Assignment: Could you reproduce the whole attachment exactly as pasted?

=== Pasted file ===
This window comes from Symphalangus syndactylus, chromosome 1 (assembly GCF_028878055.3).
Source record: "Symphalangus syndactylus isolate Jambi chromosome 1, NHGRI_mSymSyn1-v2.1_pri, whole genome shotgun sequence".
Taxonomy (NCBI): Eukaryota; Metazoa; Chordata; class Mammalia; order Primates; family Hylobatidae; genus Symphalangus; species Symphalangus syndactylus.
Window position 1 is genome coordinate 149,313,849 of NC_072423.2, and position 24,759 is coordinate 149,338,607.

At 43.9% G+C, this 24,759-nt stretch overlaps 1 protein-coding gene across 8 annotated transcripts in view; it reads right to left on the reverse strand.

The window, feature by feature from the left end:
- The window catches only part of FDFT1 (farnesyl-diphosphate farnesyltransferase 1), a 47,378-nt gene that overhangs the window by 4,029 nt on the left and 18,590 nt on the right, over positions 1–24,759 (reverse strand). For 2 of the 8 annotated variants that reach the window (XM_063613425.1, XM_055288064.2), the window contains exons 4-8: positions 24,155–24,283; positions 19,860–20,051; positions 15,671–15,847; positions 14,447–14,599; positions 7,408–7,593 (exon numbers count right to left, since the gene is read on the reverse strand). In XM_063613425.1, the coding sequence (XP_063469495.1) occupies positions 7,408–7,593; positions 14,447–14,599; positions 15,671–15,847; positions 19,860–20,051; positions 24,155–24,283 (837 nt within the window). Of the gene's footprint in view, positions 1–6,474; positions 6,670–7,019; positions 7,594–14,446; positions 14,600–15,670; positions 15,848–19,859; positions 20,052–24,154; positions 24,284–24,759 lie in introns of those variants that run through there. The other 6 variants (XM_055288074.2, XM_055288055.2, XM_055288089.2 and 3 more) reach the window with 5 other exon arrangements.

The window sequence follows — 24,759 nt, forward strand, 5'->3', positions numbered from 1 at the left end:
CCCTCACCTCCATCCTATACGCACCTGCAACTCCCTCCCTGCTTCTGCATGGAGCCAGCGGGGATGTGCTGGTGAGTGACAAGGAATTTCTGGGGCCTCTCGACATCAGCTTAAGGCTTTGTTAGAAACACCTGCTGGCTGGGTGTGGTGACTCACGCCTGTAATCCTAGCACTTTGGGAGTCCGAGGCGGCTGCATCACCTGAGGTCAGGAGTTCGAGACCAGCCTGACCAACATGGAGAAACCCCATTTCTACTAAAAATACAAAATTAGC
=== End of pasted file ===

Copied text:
This window comes from Symphalangus syndactylus, chromosome 1 (assembly GCF_028878055.3).
Source record: "Symphalangus syndactylus isolate Jambi chromosome 1, NHGRI_mSymSyn1-v2.1_pri, whole genome shotgun sequence".
Taxonomy (NCBI): Eukaryota; Metazoa; Chordata; class Mammalia; order Primates; family Hylobatidae; genus Symphalangus; species Symphalangus syndactylus.
Window position 1 is genome coordinate 149,313,849 of NC_072423.2, and position 24,759 is coordinate 149,338,607.

At 43.9% G+C, this 24,759-nt stretch overlaps 1 protein-coding gene across 8 annotated transcripts in view; it reads right to left on the reverse strand.

The window, feature by feature from the left end:
- The window catches only part of FDFT1 (farnesyl-diphosphate farnesyltransferase 1), a 47,378-nt gene that overhangs the window by 4,029 nt on the left and 18,590 nt on the right, over positions 1–24,759 (reverse strand). For 2 of the 8 annotated variants that reach the window (XM_063613425.1, XM_055288064.2), the window contains exons 4-8: positions 24,155–24,283; positions 19,860–20,051; positions 15,671–15,847; positions 14,447–14,599; positions 7,408–7,593 (exon numbers count right to left, since the gene is read on the reverse strand). In XM_063613425.1, the coding sequence (XP_063469495.1) occupies positions 7,408–7,593; positions 14,447–14,599; positions 15,671–15,847; positions 19,860–20,051; positions 24,155–24,283 (837 nt within the window). Of the gene's footprint in view, positions 1–6,474; positions 6,670–7,019; positions 7,594–14,446; positions 14,600–15,670; positions 15,848–19,859; positions 20,052–24,154; positions 24,284–24,759 lie in introns of those variants that run through there. The other 6 variants (XM_055288074.2, XM_055288055.2, XM_055288089.2 and 3 more) reach the window with 5 other exon arrangements.

The window sequence follows — 24,759 nt, forward strand, 5'->3', positions numbered from 1 at the left end:
CCCTCACCTCCATCCTATACGCACCTGCAACTCCCTCCCTGCTTCTGCATGGAGCCAGCGGGGATGTGCTGGTGAGTGACAAGGAATTTCTGGGGCCTCTCGACATCAGCTTAAGGCTTTGTTAGAAACACCTGCTGGCTGGGTGTGGTGACTCACGCCTGTAATCCTAGCACTTTGGGAGTCCGAGGCGGCTGCATCACCTGAGGTCAGGAGTTCGAGACCAGCCTGACCAACATGGAGAAACCCCATTTCTACTAAAAATACAAAATTAGC